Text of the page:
- Increase downtime and lost opportunity cost due to repairs. Cooling water systems are required by other systems in the plant to run efficiently, meaning entire sections of the plant may need to shut down during a cooling system repair
- Increase installed cost, which includes the new material, skilled laborers, and time required for new installations.
- Contaminate the fluid as corroded pieces deposit into the flow
When cooling loops are installed underground or outside, external corrosion must also be considered. Considerations for material selection with underground installations include:
- Corrosion resistance, specifically with how compatible the piping material is with the soil
- Impact strength, considering the weight that will be placed on the material
- Installation or joining methods, and how they decrease the pressure rating and influence the three properties mentioned above when joined
- Abrasion resistance
Environmental compliance considerations
Today’s regulations become stricter with respect to compliance requirements. Cooling towers can be a major contributor of parameters such as organic carbon, and nitrogen while chemical treatment can also impact inorganic parameters (e.g., metals). Having better control on the chemical injection and system management to reduce blowdown and added chemicals can reduce not only the cost of the chemicals, but also the impact on environmental compliance.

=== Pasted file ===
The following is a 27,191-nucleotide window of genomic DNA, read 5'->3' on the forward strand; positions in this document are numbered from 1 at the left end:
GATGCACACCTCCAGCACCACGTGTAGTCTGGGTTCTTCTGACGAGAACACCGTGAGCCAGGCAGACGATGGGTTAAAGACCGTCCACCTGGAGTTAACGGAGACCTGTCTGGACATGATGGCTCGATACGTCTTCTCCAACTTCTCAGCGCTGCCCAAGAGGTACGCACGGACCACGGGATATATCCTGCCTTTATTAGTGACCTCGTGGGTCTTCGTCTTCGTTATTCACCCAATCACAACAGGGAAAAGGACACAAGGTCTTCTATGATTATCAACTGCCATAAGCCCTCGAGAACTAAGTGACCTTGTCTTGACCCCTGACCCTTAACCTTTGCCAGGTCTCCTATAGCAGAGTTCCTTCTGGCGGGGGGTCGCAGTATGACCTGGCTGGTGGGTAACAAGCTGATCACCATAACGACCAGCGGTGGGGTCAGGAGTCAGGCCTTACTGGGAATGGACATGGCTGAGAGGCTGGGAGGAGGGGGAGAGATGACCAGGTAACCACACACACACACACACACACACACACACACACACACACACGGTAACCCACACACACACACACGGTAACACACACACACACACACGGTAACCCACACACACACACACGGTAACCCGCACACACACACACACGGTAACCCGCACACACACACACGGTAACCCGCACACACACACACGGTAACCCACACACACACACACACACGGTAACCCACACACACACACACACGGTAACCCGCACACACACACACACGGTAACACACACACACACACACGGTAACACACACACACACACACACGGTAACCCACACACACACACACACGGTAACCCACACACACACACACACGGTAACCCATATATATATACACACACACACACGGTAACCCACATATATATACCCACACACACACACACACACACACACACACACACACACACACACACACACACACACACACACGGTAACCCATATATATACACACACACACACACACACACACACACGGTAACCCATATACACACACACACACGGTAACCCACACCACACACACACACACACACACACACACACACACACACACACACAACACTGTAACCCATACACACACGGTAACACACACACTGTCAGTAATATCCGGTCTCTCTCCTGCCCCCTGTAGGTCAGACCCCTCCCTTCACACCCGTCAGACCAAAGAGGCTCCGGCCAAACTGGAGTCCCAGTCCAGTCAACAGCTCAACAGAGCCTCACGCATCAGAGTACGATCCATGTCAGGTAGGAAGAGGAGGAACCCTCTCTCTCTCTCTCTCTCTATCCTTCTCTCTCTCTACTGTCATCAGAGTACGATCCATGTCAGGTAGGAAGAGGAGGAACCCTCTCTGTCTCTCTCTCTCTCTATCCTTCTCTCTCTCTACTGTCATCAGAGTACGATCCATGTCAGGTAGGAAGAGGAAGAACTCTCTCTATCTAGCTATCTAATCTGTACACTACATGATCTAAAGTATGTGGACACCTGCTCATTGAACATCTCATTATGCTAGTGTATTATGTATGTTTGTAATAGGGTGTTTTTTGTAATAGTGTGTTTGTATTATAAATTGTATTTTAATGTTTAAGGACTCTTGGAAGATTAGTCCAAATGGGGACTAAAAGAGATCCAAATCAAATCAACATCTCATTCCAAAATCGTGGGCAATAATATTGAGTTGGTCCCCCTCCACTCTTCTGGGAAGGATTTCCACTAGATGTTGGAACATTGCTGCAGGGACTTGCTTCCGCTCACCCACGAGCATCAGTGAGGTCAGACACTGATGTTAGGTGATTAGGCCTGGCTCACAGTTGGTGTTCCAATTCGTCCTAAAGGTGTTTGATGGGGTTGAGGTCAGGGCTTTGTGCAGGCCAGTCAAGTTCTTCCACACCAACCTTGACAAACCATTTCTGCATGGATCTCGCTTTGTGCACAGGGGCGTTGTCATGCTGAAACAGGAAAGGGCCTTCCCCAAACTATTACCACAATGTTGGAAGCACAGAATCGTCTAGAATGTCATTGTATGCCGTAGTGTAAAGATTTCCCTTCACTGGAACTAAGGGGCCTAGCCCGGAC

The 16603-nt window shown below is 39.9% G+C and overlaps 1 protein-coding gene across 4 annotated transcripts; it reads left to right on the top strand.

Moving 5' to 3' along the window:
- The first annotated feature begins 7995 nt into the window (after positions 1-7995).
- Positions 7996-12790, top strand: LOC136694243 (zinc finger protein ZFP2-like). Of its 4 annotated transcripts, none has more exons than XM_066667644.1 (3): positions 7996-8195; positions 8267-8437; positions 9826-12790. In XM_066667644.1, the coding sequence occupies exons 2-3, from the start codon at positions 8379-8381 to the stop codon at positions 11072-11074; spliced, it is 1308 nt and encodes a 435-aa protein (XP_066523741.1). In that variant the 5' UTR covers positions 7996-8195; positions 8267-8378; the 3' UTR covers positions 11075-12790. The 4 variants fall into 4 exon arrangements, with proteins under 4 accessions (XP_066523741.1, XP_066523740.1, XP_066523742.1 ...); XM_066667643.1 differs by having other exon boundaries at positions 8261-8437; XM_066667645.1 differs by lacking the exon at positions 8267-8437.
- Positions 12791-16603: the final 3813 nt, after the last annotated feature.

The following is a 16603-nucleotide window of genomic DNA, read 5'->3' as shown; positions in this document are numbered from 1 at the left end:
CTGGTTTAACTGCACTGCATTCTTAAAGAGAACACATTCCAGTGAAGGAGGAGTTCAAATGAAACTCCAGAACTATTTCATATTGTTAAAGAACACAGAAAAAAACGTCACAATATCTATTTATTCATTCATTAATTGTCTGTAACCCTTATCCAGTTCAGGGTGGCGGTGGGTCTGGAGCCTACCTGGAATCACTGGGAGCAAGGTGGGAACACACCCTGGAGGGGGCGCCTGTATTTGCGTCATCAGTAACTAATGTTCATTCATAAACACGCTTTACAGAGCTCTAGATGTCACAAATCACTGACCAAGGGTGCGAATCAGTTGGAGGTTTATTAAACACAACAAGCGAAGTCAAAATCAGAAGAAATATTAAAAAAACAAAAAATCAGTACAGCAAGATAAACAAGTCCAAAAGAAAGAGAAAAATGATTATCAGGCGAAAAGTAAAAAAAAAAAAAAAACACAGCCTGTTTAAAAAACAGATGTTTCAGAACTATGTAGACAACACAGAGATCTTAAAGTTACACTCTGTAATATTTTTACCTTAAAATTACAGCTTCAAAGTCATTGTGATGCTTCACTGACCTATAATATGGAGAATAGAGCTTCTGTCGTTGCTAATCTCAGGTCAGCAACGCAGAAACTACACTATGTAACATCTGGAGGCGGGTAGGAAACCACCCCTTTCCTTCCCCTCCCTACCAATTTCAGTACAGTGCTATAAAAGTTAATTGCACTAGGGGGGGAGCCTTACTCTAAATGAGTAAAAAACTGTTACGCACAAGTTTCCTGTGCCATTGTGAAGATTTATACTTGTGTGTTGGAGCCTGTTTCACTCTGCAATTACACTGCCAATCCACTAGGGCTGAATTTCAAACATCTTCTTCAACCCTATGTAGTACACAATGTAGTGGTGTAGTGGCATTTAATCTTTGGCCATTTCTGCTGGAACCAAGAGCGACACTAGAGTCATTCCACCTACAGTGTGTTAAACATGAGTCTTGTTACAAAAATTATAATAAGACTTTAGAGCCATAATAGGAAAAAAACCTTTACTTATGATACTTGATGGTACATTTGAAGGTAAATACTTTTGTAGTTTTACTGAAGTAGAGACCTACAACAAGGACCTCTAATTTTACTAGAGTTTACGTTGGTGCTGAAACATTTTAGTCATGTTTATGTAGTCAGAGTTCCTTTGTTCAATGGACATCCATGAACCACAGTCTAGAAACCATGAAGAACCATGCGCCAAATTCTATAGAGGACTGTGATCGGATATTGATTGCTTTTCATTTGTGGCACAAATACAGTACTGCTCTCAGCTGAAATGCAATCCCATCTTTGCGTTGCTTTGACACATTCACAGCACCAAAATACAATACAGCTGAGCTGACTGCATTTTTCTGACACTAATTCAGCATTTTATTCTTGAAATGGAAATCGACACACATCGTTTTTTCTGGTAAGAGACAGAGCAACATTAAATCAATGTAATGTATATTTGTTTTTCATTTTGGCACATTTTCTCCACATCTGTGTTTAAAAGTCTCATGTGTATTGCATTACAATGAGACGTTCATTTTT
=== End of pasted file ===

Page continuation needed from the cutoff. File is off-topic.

Water Reuse Strategy
Using reclaim water, you can lower your freshwater demand and reduce the cost of purchasing water. While this action can lead to better condenser loop management, it can also lead to increased risks to your system at the same time. The risk is driven by the fact that overall site water balance is shifted towards increasing concentration of the chemistry in the outfall, adding pressure for environmental compliance, often defined in the units of concentration.
As water passes through cooling lines, the process and fluid can cause scaling, 2 of the main scaling factors are pH levels (alkalinity / acidity) and the temperature.
When raw water is used for cooling water, the likelihood of scaling increases because common scaling agents are often present in untreated water, including:
- Calcium carbonate
- Calcium phosphate
- Magnesium silica
The greater the scaling the narrower the pipe diameter becomes. This puts excess demands on the system, requiring more energy from the pumps to continue processing through at a consistent rate, increasing costs.
Also, the volume of water flowing per minute can only absorb a certain amount of heat. If scaling reduces that flow, it limits heat transfer, and thus system efficiency.
When a building cooling system cannot efficiently remove heat, it will cost the building and business costs of excess water, wastewater and energy.
It is in your best interests to ensure your system is operating as efficiently as possible, if you want to find out how your water system is operating get in touch with your experienced engineers today. +353 18 252 775 email@example.com